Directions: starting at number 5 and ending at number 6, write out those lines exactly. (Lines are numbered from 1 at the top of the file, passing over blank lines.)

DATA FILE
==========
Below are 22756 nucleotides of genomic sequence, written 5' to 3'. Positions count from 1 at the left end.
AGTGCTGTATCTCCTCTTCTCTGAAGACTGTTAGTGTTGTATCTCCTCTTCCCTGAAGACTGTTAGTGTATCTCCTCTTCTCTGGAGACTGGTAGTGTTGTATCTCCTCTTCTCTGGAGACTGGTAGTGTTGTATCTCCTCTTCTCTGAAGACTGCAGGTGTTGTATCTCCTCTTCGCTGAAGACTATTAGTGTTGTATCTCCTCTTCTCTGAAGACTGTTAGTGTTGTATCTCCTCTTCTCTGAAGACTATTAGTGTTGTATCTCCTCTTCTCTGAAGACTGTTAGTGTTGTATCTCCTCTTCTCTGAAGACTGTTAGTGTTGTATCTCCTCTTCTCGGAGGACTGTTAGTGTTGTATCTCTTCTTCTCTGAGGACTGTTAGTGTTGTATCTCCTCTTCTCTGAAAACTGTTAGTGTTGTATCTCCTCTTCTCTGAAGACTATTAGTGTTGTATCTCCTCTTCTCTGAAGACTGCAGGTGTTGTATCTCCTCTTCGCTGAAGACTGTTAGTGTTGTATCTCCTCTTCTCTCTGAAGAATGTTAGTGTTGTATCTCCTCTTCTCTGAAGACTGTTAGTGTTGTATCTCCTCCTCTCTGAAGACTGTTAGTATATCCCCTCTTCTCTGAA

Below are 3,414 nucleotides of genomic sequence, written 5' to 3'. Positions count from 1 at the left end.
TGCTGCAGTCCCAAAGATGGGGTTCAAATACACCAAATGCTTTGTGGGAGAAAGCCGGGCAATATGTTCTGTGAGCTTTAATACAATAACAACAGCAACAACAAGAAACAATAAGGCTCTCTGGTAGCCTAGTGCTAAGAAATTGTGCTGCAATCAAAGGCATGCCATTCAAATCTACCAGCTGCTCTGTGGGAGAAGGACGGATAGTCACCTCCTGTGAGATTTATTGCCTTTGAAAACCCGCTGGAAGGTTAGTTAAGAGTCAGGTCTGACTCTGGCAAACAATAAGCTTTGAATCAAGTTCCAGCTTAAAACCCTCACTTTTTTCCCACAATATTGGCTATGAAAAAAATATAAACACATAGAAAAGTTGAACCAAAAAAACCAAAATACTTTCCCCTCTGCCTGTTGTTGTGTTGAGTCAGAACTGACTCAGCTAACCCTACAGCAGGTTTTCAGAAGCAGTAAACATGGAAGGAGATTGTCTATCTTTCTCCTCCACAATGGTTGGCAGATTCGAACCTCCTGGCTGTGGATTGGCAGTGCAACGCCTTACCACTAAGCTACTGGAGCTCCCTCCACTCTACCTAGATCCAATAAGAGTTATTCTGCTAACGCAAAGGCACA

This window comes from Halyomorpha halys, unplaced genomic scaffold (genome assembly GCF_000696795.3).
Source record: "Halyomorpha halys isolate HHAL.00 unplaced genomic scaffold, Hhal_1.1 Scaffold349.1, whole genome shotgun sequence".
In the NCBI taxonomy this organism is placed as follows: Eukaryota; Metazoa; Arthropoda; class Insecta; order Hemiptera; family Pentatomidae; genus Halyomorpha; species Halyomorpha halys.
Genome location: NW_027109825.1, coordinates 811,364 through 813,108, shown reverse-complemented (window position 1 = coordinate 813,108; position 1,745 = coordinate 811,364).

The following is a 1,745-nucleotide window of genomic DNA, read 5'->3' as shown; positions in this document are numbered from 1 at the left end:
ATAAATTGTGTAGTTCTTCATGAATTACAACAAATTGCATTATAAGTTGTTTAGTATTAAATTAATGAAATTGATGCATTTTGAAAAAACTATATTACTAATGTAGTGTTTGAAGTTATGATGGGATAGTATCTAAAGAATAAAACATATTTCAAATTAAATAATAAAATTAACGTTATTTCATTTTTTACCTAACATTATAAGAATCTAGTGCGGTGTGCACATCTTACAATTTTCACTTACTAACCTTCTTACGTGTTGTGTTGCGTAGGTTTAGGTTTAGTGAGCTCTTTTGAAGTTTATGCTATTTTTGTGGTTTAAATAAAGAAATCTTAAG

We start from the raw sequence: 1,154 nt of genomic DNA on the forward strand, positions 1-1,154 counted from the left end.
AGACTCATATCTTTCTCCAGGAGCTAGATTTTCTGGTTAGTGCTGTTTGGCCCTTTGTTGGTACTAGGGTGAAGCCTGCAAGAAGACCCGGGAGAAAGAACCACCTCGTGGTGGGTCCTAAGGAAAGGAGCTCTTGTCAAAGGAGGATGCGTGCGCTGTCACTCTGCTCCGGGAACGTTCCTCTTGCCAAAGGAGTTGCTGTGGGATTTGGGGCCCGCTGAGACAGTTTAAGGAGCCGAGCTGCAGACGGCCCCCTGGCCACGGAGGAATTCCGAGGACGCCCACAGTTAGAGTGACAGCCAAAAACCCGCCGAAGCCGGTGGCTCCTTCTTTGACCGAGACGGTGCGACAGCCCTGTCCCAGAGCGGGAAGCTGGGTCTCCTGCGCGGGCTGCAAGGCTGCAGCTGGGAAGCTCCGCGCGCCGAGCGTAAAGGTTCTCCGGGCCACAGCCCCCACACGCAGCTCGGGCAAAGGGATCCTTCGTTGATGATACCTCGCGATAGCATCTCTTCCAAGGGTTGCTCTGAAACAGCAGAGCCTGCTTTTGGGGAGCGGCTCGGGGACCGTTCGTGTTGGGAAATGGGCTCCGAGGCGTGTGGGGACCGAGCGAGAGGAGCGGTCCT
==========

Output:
This window comes from Halyomorpha halys, unplaced genomic scaffold (genome assembly GCF_000696795.3).
Source record: "Halyomorpha halys isolate HHAL.00 unplaced genomic scaffold, Hhal_1.1 Scaffold349.1, whole genome shotgun sequence".